Publication DateOctober 2013
Author(s)Roberto G. Quercia, Stephanie Moulton
Client/FunderFord Foundation, Bank of America, NeighborWorks America
State Housing Finance Agencies (HFAs) entered the homeownership policy scene in the early 1970s through the sale of tax-exempt mortgage revenue bonds, which HFAs would then pass along as an interest rate savings on mortgages to qualified low and moderate-income (LMI) first-time homebuyers. With mortgage interest rates rising as high as 18 percent in the early 1980s, many otherwise creditworthy homebuyers were cut off from the mortgage market simply because the monthly payments associated with the mortgage were too high. HFAs helped to reduce this barrier to entry by offering mortgages at below market interest rates (often 2 to 4 percentage points below market), thereby reducing the monthly mortgage payment burden for the homebuyer. This mortgage payment “subsidy” was often viewed as the primary benefit of state HFAs for mortgage markets.
Since their creation four decades ago, HFAs have issued a cumulative total of nearly $260 billion in mortgage revenue bonds, funding mortgages for more than 2.9 million LMI households.1 HFAs have further evolved to offer mortgage markets more than monthly payment subsidies. Many have helped develop statewide infrastructures that bring together lenders, realtors, nonprofit organizations, and local governments to address the needs of LMI first-time homebuyers. Through their structures and programs, HFAs not only offer subsidies to homebuyers, but they are positioned to address informational barriers that contributed to the recent financial crisis. Borrowers often lack information about loan products for which they can qualify, originators may lack information about borrowers’ ability to repay their loan, and investors may lack information about the true default risk of a pool of mortgages. HFAs can address these challenges by increasing the flow of information about mortgage products, risks, and costs between borrowers, lenders, and investors, and by increasing the incentives for participants to use information in origination and servicing decisions. The Great Recession and its aftermath, along with recent regulatory reforms, have also created challenges and opportunities for HFAs to reassess their business models and strategies.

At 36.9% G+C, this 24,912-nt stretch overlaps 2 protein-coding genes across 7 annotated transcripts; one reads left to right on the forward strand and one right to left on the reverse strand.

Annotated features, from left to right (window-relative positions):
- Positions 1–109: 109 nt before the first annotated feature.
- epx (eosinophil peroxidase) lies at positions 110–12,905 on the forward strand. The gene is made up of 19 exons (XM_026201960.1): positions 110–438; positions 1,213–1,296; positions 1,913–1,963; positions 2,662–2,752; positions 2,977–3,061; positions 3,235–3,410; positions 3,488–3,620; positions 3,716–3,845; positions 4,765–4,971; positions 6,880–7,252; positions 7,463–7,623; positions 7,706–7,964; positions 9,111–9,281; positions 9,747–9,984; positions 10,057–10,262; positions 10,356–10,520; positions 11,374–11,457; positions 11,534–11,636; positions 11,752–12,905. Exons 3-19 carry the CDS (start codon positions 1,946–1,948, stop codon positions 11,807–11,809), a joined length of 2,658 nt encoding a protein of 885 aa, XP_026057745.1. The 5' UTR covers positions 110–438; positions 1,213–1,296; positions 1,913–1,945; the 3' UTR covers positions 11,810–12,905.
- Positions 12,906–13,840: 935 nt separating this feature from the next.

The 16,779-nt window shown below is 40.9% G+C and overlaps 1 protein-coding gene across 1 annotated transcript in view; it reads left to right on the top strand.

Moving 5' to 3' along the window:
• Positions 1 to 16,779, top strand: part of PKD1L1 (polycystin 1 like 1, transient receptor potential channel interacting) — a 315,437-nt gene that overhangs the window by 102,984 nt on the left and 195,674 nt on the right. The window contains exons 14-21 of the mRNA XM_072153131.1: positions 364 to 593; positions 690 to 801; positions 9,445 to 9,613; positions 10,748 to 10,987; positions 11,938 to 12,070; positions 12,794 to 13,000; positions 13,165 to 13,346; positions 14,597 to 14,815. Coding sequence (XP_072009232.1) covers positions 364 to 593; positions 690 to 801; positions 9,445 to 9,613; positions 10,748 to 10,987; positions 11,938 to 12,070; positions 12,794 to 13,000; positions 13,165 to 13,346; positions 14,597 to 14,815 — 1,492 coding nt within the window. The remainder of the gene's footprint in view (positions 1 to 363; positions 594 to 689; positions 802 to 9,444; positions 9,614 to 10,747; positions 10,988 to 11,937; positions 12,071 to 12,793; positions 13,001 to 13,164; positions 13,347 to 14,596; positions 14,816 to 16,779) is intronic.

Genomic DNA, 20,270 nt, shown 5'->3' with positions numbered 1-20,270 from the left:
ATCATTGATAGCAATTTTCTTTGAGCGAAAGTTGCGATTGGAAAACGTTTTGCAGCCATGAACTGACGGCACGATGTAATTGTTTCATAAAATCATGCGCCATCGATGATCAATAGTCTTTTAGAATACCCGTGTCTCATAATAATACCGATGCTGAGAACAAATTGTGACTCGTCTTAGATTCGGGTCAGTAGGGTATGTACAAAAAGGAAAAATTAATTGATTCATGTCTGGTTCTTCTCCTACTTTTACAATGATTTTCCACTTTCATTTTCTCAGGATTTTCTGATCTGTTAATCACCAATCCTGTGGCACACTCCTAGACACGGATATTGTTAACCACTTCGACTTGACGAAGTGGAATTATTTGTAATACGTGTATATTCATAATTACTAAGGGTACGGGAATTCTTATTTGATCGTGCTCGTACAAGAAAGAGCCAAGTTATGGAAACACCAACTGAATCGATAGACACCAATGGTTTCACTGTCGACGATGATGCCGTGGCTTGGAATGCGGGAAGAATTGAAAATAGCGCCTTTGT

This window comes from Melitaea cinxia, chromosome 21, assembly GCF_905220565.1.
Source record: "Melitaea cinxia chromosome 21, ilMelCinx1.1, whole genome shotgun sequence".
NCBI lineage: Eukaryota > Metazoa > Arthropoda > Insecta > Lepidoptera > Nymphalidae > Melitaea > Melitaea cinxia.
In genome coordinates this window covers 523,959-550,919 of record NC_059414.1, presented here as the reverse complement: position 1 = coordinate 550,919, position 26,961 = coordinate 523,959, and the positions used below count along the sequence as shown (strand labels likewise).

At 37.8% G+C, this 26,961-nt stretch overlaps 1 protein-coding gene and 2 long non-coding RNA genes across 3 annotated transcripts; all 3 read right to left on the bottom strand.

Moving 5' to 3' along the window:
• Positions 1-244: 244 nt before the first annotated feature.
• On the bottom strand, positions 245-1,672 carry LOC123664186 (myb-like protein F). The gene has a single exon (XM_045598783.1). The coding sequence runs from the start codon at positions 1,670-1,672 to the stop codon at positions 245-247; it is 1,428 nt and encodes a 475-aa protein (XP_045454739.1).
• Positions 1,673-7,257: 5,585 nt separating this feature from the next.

While state HFAs administer a variety of housing programs, including the Low Income Housing Tax Credit (LIHTC) program for rental housing development and the recent U.S. Treasury’s Hardest Hit Fund (HHF) initiative for homeowners in financial distress, in this chapter we limit our focus to state HFA programs for single-family home purchase. More narrowly, using administrative and survey data, we catalog the different financing instruments, products, and activities employed by HFAs to promote and sustain first time homeownership. We also discuss the central role that HFAs may be able to play in a national housing finance infrastructure post-reform. As important as the later point is, it has little attention in the research literature. From this perspective alone, this chapter addresses an important void.
Overall, we find HFAs to be highly effective in addressing important market functions while at the same time fulfilling the public purpose of facilitating access to mortgages to creditworthy but otherwise underserved borrowers. The fact that the performance of HFA loans compares favorably with that of similar non-HFA loans is a reflection of that effectiveness. We find that HFAs’ traditional mortgage revenue bond business remains critical. At the same time, most HFAs are diversifying funding for single-family mortgage assets in significant ways, including direct participation in the mortgage backed securities market. Not surprisingly, we find that the capacity to undertake this and other new, flexible, and diversified activities varies by HFA. Efforts to increase HFA sophistication in these areas are likely critical to future success.
Pending regulatory changes may create opportunities for HFAs to develop new products to serve borrowers otherwise cut off from mortgage financing. HFAs have the potential to become a key mechanism to provide sustainable mortgage credit for low-income, minority, and other underserved borrowers in a future reformed national housing system. However, the discretion of HFAs to set innovative standards for their loan programs is often constrained by the private market participants on whom they rely for origination, servicing, and/or investments. Changes to servicing strategies and the secondary market environment, in addition to innovative product development, may be necessary to create additional demand for future HFA mortgage products.